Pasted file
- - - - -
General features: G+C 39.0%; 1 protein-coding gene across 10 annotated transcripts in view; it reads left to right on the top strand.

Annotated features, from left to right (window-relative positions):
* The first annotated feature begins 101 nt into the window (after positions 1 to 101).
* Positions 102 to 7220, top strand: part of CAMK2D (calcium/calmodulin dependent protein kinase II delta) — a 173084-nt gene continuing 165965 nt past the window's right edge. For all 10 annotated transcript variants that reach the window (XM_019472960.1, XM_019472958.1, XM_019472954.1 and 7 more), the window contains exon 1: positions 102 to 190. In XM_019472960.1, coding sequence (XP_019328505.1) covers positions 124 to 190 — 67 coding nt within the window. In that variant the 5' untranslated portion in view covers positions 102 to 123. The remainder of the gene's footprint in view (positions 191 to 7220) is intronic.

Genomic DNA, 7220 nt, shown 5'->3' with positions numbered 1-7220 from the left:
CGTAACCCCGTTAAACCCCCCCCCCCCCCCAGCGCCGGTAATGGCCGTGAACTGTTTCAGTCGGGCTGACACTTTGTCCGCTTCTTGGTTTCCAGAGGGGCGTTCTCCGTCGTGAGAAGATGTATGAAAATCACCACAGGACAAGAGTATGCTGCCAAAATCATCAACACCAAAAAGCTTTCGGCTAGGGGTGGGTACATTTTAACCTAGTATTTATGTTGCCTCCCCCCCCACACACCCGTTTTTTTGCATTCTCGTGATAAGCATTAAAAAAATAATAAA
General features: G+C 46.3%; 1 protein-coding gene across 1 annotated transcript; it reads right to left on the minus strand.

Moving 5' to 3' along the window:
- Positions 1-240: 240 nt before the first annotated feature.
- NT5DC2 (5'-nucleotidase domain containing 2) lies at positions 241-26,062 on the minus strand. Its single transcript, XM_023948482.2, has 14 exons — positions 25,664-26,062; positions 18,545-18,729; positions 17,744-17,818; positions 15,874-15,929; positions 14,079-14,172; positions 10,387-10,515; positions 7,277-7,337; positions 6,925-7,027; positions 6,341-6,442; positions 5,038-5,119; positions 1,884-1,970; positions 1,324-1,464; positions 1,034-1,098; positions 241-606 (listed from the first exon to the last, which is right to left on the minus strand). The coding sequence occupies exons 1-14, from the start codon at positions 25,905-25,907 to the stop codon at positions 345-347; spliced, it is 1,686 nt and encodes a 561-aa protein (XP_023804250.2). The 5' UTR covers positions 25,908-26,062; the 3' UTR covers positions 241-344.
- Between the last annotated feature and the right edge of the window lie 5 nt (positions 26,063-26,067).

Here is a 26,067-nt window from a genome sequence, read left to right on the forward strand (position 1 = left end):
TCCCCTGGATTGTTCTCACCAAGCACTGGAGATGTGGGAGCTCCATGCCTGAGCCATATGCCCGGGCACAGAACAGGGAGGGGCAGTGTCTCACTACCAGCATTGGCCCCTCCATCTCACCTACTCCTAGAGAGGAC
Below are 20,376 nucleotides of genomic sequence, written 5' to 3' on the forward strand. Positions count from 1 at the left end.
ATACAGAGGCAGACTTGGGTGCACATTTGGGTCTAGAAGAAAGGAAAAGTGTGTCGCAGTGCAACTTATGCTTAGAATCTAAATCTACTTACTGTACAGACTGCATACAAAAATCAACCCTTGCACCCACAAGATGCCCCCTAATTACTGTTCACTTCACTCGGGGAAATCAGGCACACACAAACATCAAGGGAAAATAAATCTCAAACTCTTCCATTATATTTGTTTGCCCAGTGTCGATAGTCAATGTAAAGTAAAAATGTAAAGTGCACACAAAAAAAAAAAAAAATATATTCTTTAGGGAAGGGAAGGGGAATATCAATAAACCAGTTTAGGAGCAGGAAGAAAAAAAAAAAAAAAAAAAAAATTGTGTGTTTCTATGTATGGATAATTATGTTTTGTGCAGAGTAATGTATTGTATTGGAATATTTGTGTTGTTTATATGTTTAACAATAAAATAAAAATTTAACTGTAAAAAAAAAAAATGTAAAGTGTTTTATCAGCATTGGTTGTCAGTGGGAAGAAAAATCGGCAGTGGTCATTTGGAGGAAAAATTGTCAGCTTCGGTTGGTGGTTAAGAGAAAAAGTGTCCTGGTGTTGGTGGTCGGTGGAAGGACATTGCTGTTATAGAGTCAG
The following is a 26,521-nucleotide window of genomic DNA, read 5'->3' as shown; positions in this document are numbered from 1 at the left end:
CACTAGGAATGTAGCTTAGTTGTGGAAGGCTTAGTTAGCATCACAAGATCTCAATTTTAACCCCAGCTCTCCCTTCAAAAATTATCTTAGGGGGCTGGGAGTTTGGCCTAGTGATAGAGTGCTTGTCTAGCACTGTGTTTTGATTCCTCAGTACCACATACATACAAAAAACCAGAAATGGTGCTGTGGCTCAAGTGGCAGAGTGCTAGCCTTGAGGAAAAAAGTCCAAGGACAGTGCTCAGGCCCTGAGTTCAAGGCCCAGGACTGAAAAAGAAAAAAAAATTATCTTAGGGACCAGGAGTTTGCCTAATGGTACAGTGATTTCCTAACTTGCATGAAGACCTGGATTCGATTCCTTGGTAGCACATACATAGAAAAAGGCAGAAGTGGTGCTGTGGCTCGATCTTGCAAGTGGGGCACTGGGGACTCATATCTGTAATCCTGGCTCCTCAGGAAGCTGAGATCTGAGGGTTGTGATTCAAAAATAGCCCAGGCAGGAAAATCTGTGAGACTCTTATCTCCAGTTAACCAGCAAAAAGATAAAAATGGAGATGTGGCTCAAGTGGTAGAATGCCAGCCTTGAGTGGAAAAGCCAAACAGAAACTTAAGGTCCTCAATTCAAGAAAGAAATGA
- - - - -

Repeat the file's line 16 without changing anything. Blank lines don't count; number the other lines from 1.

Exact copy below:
The following is a 26,521-nucleotide window of genomic DNA, read 5'->3' as shown; positions in this document are numbered from 1 at the left end: